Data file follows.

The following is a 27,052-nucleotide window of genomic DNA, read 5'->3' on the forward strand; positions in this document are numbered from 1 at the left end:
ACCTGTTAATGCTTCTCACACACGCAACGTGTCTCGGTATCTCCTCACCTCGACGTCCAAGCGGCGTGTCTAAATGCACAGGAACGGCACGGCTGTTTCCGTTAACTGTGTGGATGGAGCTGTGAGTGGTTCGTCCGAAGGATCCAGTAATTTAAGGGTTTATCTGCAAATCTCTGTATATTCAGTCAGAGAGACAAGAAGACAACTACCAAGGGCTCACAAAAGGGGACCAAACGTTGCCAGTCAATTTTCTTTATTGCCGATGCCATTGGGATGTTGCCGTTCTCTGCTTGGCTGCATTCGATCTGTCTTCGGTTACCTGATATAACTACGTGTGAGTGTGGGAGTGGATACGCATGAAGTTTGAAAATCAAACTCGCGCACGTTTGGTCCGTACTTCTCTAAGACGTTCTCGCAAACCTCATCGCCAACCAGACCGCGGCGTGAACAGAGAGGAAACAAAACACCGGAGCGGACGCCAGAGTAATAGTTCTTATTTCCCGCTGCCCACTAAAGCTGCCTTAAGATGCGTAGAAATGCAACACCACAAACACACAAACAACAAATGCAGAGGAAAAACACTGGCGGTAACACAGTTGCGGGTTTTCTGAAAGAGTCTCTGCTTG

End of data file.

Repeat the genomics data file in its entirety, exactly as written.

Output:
The following is a 27,052-nucleotide window of genomic DNA, read 5'->3' on the forward strand; positions in this document are numbered from 1 at the left end:
ACCTGTTAATGCTTCTCACACACGCAACGTGTCTCGGTATCTCCTCACCTCGACGTCCAAGCGGCGTGTCTAAATGCACAGGAACGGCACGGCTGTTTCCGTTAACTGTGTGGATGGAGCTGTGAGTGGTTCGTCCGAAGGATCCAGTAATTTAAGGGTTTATCTGCAAATCTCTGTATATTCAGTCAGAGAGACAAGAAGACAACTACCAAGGGCTCACAAAAGGGGACCAAACGTTGCCAGTCAATTTTCTTTATTGCCGATGCCATTGGGATGTTGCCGTTCTCTGCTTGGCTGCATTCGATCTGTCTTCGGTTACCTGATATAACTACGTGTGAGTGTGGGAGTGGATACGCATGAAGTTTGAAAATCAAACTCGCGCACGTTTGGTCCGTACTTCTCTAAGACGTTCTCGCAAACCTCATCGCCAACCAGACCGCGGCGTGAACAGAGAGGAAACAAAACACCGGAGCGGACGCCAGAGTAATAGTTCTTATTTCCCGCTGCCCACTAAAGCTGCCTTAAGATGCGTAGAAATGCAACACCACAAACACACAAACAACAAATGCAGAGGAAAAACACTGGCGGTAACACAGTTGCGGGTTTTCTGAAAGAGTCTCTGCTTG